REISSUES are always fun to watch for; you never know what you're going to find. On the one side of the spectrum, you come across Hippocrene doing a facsimile edition of Baedeker's Palestine, first issued over a century and a half ago; on the other, there's Grove Press doing a "classic" of a scant 20 years vintage, Robert Rimmer's The Harrad Experiment. That landmark '60s novel (was its setting real?), with its educational institution featuring coed sex, can hardly seem as steamy now as it did then. In fact, it must be downright quaint. North Point Press, one of the many small California houses, is publishing the only novel by M.F.K. Fisher, best known for her essays on eating, cooking and related matters. It's called Not Now, But Now and food, for those of you anxious Fisher fans, is the story's Leitmotif. However, it may be best not to eat before reading Ballantine's Bloodcurdling Tales of Horror and the Macabre: The Best of H.P. Lovecraft or Academy Chicago's The Best Ghost Stories of H Russell Wakefield, selected and introduced by Richard Dahlby.
Bertolt Brecht and Nicholas Nickleby are popular, and so is the above-named J.C. SuarMes -- he's got titles listed with three different publishers. (Or maybe four, as one appears in two separate ads.) Graham Greene has a new novel, Monsignor Quixote (see review on page one), out this month from Simon and Schuster, who've been his regular publishers for some time now. But an eccentric tract of his, which caused a sensation when it was published in France, is being done over here by an import arm of a British publisher, The Bodley Head. J'Accuse: Nice, the Dark Side has a text in both French and English and contains Greene's attack on organized crime in that Mediterranean city. (Through his friendship wih a Frenchwoman he'd known since she was a child and her daughter, Greene become involved in the sordid underworld of Nice, which he claims operates with police sanction.) Zaftig is starting to be fashionable again: there's The Big Beauty Book: Glamour for the Fuller Figure Woman by Ann Harper and Glenn Lewis (Holt), Big & Beautiful by Ruthanne Olds (Acropolis) Woman, Come Out, Come Out Wherever You Are! by Carole Shawl. Basic Books, in a related but no doubt "weightier" volume (their books are gennerally serious, scholarly), lets Edward Shorter compile A History of Women's Bodies. Then, as long as you're eating, lovers of Mireille Johnston's superb handbook of Provencal recipes, Cuisine of the Sun will find this book season worthwhile if only because Random House is advertising a sequel, Cuisine of the Rose: Classic French Cooking from Burgundy and Lyonnais.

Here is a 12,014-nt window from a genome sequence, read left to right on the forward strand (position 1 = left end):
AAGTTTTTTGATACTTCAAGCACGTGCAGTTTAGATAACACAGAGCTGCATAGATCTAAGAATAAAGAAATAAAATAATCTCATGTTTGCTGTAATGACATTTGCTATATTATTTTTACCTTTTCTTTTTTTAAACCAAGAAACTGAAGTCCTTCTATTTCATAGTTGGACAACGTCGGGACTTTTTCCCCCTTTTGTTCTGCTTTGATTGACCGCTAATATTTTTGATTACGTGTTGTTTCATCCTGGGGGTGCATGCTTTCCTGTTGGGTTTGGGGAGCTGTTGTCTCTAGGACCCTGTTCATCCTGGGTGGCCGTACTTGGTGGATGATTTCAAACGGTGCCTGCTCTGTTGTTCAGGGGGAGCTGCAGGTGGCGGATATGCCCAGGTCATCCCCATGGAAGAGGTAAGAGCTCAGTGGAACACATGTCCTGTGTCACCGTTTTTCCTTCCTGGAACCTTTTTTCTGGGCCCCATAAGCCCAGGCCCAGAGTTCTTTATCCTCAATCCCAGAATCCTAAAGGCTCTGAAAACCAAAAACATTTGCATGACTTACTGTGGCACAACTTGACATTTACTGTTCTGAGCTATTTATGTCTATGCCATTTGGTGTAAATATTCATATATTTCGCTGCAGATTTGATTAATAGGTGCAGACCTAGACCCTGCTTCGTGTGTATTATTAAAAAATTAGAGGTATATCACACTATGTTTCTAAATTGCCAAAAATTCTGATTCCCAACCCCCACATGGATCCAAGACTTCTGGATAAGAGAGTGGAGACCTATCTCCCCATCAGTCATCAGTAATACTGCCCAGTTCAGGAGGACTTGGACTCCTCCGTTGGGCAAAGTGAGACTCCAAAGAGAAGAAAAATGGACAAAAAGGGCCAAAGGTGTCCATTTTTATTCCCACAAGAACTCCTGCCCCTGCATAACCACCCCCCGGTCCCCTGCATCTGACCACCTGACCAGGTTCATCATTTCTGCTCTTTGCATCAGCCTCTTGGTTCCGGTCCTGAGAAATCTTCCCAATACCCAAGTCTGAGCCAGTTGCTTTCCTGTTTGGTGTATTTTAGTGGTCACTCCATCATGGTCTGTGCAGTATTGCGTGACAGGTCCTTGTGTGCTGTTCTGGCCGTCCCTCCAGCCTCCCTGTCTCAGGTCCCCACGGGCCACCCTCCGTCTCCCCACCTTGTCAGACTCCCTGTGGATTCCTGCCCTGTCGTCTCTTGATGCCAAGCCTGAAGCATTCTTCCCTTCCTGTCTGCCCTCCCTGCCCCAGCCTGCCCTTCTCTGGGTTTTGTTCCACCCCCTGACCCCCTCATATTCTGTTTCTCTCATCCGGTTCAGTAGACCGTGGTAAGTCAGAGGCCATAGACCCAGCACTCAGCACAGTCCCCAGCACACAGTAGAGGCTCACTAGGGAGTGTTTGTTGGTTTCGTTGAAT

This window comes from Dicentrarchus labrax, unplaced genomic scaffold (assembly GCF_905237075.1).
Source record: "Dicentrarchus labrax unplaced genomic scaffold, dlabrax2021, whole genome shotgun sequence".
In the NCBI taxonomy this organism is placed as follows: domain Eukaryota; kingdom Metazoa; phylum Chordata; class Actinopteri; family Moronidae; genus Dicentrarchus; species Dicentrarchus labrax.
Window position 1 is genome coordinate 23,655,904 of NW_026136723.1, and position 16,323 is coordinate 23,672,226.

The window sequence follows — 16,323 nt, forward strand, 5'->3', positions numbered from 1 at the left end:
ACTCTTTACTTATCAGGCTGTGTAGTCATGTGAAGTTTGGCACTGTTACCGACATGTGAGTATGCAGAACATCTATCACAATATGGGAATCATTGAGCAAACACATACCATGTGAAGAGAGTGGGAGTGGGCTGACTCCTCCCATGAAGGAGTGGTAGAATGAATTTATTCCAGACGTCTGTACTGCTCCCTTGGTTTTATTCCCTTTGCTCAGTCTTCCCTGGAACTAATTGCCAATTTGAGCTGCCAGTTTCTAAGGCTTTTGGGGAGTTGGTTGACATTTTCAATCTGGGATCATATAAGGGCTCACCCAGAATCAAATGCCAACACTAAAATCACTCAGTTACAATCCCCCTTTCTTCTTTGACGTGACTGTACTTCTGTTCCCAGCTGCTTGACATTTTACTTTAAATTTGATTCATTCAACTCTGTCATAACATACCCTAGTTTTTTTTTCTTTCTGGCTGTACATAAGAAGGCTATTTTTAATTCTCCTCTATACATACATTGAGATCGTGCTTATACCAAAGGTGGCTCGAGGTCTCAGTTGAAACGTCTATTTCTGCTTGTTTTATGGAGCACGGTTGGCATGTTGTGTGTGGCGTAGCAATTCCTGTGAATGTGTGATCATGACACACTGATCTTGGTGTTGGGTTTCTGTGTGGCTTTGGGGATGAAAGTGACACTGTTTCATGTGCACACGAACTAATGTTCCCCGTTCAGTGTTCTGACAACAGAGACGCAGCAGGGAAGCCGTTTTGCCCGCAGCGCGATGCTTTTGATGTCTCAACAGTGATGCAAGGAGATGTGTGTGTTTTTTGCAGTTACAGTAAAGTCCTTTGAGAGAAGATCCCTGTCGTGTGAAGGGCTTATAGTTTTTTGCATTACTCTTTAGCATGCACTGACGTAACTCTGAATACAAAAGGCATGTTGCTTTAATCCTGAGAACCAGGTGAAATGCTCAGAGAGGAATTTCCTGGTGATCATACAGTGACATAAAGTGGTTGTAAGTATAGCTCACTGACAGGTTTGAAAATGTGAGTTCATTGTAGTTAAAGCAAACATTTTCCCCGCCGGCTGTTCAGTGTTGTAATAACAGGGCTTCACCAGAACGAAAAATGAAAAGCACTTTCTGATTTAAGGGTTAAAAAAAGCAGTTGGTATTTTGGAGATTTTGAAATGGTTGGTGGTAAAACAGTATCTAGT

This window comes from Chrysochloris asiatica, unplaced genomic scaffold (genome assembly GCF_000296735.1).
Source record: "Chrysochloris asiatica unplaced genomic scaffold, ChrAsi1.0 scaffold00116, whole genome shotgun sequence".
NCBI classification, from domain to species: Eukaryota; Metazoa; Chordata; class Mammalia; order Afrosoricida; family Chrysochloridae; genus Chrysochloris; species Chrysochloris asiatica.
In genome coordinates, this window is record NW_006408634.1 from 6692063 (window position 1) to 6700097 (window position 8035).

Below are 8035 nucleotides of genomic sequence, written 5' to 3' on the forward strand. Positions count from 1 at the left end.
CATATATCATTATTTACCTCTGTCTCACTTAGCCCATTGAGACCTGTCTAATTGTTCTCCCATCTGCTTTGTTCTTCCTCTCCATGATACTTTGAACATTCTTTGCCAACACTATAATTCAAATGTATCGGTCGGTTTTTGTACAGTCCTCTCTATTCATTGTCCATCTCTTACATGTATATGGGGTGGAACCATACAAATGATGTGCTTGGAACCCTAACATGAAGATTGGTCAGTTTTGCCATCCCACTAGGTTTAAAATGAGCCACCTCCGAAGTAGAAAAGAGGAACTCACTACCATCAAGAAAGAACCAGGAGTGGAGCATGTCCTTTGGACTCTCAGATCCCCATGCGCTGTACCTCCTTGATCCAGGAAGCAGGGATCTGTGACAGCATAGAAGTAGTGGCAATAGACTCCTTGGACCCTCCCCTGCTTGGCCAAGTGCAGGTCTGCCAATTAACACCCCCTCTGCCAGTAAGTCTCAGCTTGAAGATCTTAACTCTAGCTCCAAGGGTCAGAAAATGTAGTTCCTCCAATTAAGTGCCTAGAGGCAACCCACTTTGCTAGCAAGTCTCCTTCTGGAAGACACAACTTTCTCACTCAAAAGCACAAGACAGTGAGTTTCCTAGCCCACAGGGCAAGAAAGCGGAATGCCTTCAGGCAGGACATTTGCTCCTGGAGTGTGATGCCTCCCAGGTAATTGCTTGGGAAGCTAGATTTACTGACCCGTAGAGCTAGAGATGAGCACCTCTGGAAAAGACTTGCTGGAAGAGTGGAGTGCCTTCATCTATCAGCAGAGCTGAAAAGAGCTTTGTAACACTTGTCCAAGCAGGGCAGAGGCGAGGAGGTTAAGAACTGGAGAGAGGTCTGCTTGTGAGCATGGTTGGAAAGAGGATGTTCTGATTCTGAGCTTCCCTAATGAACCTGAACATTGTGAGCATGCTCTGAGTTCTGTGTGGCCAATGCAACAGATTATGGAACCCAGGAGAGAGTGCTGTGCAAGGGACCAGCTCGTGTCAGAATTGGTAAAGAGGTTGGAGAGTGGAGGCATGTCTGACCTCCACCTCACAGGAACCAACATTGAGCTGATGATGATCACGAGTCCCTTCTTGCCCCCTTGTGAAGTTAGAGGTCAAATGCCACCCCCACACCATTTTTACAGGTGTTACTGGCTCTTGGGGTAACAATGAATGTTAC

Looking at Publishers Weekly in early September does tend to make one a bit slaphappy; knowing that, publishers, those merry folk, toss in a few wince-making titles to jolt you when your eyes start to glaze over. Macmillan authors Scott Carouge and Jacki Merri Meyer go for the obvious with I Loathe New York: A Humorous Look at the Rotten Apple while University of Minnesota editors Walter Blair and Raven I. McDavid, Jr. follow the same route with The Mirth of a Nation: America's Great Dialect Humor. Better yet, or maybe not, is Kampmann & Co.'s The Lone Groover's Little Read Book by Tony Benyon. Is there a chance that that isn't what most of these 253 PW pages worth of words, ink and paper won't be?
I feel my annual deja vu settling in.